In a closely-watched oral argument Monday at a federal courthouse in Washington, the core questions of the case read like scripts from a college philosophy exam: are isolated human genes and the subsequent comparisons of their sequences patentable? Can one company own a monopoly on such genes without violating the rights of others? They are multi-billion dollar questions, the judicially-sanctioned answers to which will have enormous ramifications for the worlds of medicine, science, law, business, politics and religion.
Even the name of the case at the U.S. Circuit Court for the Federal Circuit -- Association of Molecular Pathology, et al. v United States Patent and Trademark Office, et al -- oozes significance. The appeals court judges have been asked to determine whether seven existing patents covering two genes -- BRCA1 and BRCA2 (a/k/a "Breast Cancer Susceptibility Genes 1 and 2") -- are valid under federal law or, instead, fall under statutory exceptions that preclude from patentability what the law identifies as "products of nature."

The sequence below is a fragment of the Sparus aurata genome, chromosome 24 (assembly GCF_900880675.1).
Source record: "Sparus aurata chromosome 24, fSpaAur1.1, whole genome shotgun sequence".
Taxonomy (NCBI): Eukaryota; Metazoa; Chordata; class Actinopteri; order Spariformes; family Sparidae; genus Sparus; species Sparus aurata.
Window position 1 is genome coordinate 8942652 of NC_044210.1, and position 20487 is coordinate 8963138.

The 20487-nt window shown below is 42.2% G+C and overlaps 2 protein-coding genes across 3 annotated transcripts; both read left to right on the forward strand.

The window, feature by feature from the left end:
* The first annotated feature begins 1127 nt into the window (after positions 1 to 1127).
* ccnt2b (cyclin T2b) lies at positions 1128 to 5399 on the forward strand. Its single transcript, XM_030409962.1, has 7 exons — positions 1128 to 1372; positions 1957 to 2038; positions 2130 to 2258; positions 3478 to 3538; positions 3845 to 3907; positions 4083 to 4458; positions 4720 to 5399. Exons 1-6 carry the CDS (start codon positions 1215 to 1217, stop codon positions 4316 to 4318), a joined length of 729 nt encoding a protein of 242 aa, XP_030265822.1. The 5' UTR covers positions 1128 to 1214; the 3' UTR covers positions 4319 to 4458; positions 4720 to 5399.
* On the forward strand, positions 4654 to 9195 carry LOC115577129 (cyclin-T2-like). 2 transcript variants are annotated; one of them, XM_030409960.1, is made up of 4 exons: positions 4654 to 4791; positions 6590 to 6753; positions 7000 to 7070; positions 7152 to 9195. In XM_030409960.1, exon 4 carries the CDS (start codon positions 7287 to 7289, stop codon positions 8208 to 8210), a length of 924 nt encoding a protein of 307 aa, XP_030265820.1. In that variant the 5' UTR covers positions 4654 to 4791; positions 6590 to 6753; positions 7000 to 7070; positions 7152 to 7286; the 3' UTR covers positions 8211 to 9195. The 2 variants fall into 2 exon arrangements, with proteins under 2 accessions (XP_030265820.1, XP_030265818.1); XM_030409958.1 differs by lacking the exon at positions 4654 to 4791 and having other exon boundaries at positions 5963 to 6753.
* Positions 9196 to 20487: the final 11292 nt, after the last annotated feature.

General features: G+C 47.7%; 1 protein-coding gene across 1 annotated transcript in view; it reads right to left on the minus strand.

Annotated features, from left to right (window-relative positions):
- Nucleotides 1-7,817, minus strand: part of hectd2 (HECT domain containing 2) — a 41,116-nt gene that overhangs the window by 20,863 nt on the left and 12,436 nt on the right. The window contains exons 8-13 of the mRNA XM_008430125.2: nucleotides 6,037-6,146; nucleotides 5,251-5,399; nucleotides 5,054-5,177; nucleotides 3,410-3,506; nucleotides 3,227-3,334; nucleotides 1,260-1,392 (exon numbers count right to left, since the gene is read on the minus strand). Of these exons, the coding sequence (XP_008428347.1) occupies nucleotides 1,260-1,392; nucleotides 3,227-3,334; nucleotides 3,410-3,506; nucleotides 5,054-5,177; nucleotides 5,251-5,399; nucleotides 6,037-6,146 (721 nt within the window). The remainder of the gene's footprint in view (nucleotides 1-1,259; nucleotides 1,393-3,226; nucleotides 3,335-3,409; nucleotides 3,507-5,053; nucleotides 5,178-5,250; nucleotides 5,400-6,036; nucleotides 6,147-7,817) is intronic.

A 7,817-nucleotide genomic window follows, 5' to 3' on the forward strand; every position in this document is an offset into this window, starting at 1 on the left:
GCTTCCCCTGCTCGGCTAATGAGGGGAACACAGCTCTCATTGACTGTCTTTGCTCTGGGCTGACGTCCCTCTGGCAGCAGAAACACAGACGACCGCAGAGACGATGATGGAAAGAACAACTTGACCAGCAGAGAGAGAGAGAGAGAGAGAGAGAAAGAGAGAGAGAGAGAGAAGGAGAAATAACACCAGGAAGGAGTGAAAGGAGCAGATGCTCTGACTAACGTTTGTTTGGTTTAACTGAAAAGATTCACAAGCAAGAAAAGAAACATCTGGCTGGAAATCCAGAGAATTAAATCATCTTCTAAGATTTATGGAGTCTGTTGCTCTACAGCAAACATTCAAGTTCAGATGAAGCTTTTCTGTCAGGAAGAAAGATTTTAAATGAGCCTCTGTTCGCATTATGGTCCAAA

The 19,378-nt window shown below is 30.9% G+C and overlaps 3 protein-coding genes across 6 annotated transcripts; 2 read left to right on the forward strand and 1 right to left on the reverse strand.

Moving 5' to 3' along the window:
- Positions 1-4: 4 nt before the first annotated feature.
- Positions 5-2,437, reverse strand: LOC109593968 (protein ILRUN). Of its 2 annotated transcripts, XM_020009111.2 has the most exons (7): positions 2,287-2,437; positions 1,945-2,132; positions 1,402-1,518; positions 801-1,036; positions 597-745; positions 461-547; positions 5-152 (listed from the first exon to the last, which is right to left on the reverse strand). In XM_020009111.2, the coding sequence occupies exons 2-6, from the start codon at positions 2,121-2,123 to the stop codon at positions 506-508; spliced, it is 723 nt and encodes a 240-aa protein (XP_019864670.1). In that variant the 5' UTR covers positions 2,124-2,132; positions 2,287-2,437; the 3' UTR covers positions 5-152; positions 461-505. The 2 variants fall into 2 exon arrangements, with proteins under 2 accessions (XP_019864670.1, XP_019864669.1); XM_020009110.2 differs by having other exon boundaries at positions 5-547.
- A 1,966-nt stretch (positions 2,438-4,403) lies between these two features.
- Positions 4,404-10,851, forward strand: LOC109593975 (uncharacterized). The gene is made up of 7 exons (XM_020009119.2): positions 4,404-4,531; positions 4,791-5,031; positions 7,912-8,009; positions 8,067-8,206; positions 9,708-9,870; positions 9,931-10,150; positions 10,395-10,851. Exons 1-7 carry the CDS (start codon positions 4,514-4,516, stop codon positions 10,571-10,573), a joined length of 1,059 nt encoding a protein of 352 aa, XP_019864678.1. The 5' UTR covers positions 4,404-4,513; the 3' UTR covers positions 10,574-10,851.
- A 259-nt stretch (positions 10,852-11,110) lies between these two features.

In other words, no one can patent a human being. Not yet anyway. But there are plenty of other fascinating items or products, which you might otherwise consider "natural," that may be lawfully patented. Like Harvard's famously patented mouse, for example. The Patent and Trademark Office thought that BRCA1 and BRCA2 fit into this category. And the company which sought and now possesses the patents, Myriad Genetics, heavily markets the results today as one of their "molecular diagnostic products." From the company's website, here is the pitch:
BRACAnalysis® assesses a woman's risk of developing breast or ovarian cancer based on detection of mutations in the BRCA1 and BRCA2 genes. This test has become the standard of care in identification of individuals with hereditary breast and ovarian cancer and is reimbursed by insurance.